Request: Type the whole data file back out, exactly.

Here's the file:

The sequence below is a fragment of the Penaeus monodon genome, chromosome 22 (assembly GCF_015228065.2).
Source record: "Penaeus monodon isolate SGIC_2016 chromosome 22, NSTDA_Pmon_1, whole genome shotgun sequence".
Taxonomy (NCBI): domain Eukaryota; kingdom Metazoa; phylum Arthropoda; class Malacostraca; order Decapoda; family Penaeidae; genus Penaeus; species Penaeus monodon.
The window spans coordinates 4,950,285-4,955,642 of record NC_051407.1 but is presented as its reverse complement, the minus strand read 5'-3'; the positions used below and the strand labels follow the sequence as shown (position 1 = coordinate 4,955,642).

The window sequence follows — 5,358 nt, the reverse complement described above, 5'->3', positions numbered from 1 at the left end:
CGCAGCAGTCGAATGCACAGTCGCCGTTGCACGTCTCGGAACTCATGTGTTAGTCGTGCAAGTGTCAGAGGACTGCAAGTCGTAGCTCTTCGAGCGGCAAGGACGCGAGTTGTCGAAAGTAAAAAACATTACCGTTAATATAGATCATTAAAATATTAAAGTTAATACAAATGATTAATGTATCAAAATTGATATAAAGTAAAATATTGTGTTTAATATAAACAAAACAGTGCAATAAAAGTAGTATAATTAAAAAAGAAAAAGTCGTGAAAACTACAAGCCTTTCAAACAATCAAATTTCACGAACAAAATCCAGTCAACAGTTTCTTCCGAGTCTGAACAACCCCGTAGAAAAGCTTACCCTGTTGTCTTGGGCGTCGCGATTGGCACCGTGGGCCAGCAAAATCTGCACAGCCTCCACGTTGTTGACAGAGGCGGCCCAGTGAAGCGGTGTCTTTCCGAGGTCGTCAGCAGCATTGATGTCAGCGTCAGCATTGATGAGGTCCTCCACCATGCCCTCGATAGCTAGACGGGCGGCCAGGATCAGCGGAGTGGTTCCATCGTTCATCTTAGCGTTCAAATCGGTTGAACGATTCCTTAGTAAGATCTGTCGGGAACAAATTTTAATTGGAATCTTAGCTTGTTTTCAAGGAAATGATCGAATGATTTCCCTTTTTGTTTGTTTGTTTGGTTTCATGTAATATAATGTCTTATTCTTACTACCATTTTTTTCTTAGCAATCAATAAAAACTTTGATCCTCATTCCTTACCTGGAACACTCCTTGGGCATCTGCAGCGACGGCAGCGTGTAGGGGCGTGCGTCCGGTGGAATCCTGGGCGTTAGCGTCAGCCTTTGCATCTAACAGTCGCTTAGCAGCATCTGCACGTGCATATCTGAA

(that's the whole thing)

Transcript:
The sequence below is a fragment of the Penaeus monodon genome, chromosome 22 (assembly GCF_015228065.2).
Source record: "Penaeus monodon isolate SGIC_2016 chromosome 22, NSTDA_Pmon_1, whole genome shotgun sequence".
Taxonomy (NCBI): domain Eukaryota; kingdom Metazoa; phylum Arthropoda; class Malacostraca; order Decapoda; family Penaeidae; genus Penaeus; species Penaeus monodon.
The window spans coordinates 4,950,285-4,955,642 of record NC_051407.1 but is presented as its reverse complement, the minus strand read 5'-3'; the positions used below and the strand labels follow the sequence as shown (position 1 = coordinate 4,955,642).

The window sequence follows — 5,358 nt, the reverse complement described above, 5'->3', positions numbered from 1 at the left end:
CGCAGCAGTCGAATGCACAGTCGCCGTTGCACGTCTCGGAACTCATGTGTTAGTCGTGCAAGTGTCAGAGGACTGCAAGTCGTAGCTCTTCGAGCGGCAAGGACGCGAGTTGTCGAAAGTAAAAAACATTACCGTTAATATAGATCATTAAAATATTAAAGTTAATACAAATGATTAATGTATCAAAATTGATATAAAGTAAAATATTGTGTTTAATATAAACAAAACAGTGCAATAAAAGTAGTATAATTAAAAAAGAAAAAGTCGTGAAAACTACAAGCCTTTCAAACAATCAAATTTCACGAACAAAATCCAGTCAACAGTTTCTTCCGAGTCTGAACAACCCCGTAGAAAAGCTTACCCTGTTGTCTTGGGCGTCGCGATTGGCACCGTGGGCCAGCAAAATCTGCACAGCCTCCACGTTGTTGACAGAGGCGGCCCAGTGAAGCGGTGTCTTTCCGAGGTCGTCAGCAGCATTGATGTCAGCGTCAGCATTGATGAGGTCCTCCACCATGCCCTCGATAGCTAGACGGGCGGCCAGGATCAGCGGAGTGGTTCCATCGTTCATCTTAGCGTTCAAATCGGTTGAACGATTCCTTAGTAAGATCTGTCGGGAACAAATTTTAATTGGAATCTTAGCTTGTTTTCAAGGAAATGATCGAATGATTTCCCTTTTTGTTTGTTTGTTTGGTTTCATGTAATATAATGTCTTATTCTTACTACCATTTTTTTCTTAGCAATCAATAAAAACTTTGATCCTCATTCCTTACCTGGAACACTCCTTGGGCATCTGCAGCGACGGCAGCGTGTAGGGGCGTGCGTCCGGTGGAATCCTGGGCGTTAGCGTCAGCCTTTGCATCTAACAGTCGCTTAGCAGCATCTGCACGTGCATATCTGAA